May 17 2017

19mins

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Rank #8: Opati v. Republic of Sudan - Post-Argument SCOTUScast

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On Feb. 24, 2020, the U.S. Supreme Court heard argument in Opati v. Republic of Sudan, a case involving a dispute over whether the Foreign Sovereign Immunities Act authorizes punitive damages for terrorist activities that took place before Congress amended the statute to provide an express cause of action contemplating such damages.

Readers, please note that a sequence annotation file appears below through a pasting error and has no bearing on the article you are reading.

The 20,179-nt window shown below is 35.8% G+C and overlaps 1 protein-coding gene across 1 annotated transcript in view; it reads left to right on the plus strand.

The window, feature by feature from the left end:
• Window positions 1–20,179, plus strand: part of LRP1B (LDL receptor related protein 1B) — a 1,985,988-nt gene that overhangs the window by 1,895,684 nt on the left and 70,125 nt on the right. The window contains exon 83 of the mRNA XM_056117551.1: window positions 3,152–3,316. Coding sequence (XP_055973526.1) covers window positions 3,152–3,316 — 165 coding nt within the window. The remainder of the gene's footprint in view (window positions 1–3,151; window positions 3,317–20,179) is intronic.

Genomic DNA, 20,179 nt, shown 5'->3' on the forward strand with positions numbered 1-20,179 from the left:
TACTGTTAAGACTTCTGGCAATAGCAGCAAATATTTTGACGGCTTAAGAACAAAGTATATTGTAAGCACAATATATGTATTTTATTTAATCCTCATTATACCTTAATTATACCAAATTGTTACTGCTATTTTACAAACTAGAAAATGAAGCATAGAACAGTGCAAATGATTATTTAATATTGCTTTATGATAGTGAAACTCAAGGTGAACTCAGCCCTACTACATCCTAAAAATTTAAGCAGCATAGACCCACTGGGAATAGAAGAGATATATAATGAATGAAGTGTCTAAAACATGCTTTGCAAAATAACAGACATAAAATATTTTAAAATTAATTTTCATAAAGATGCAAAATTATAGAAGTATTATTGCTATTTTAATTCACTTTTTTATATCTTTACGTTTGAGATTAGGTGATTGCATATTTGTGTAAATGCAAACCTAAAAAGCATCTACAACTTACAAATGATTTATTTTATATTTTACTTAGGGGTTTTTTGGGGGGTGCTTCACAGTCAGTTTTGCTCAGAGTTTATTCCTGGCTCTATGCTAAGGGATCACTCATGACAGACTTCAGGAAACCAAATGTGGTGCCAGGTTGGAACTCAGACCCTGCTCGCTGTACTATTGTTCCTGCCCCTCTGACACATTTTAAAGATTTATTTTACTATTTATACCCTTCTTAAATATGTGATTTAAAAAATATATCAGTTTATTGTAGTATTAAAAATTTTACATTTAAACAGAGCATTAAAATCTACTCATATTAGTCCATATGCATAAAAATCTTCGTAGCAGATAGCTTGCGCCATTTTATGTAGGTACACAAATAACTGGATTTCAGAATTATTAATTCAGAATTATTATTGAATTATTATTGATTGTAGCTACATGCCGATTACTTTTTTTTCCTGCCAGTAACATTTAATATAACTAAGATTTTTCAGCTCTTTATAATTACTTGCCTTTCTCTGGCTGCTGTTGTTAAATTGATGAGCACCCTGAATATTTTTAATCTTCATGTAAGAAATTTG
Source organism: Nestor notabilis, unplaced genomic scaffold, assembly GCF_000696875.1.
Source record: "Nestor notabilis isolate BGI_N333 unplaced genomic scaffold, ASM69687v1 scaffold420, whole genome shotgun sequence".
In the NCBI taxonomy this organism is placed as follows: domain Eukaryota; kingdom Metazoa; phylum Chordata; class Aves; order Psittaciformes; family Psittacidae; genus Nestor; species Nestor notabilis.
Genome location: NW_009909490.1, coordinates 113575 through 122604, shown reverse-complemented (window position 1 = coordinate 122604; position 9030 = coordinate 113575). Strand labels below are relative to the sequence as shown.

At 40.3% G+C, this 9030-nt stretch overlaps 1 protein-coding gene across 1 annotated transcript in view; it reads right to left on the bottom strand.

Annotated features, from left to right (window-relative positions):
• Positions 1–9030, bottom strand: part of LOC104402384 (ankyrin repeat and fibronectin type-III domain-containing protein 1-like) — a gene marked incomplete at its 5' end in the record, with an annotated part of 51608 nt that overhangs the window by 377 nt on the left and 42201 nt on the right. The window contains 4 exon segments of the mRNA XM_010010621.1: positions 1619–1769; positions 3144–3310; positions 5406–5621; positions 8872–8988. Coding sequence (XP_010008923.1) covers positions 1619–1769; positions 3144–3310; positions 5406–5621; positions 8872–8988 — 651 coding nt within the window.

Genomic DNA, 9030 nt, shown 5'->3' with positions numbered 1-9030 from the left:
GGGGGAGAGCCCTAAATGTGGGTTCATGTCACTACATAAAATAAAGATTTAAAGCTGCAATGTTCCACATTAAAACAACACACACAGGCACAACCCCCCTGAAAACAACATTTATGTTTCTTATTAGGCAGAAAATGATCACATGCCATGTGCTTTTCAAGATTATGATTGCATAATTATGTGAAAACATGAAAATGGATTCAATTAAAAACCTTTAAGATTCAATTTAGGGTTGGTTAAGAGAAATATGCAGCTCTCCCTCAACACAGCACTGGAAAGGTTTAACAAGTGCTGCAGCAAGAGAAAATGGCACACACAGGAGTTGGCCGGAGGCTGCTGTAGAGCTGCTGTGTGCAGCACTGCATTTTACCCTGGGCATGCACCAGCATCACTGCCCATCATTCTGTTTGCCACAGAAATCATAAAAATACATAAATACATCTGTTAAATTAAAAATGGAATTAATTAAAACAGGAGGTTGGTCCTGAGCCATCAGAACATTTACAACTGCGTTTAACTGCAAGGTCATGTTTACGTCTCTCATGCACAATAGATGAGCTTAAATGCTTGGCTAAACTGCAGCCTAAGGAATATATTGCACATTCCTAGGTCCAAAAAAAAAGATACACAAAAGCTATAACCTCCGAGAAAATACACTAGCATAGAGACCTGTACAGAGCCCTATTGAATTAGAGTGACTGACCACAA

Following the 1998 al Qaeda bombing of American embassies in Kenya and Tanzania, victims and their families brought suit against the Republic of Sudan, alleging that it had assisted al Qaeda in carrying out the attacks. In doing so, plaintiffs invoked a terrorism exception to the Foreign Sovereign Immunities Act (FSIA)--but there was uncertainty as to whether, even in the absence of an immunity bar, Congress had provided a federal cause of action for claimants such as plaintiffs. In 2008, however, Congress amended FSIA to provide an express cause of action and directed that claims such as plaintiffs’ be treated “as if ” they had been originally filed under the new cause of action. Congress also made punitive damages available under the new cause of action and authorized the filing of new claims that arose out of the same incident as earlier claims. Plaintiffs amended their complaint accordingly and, following a bench trial, obtained a multi-billion dollar damages award, including more than $4 billion in punitive damages.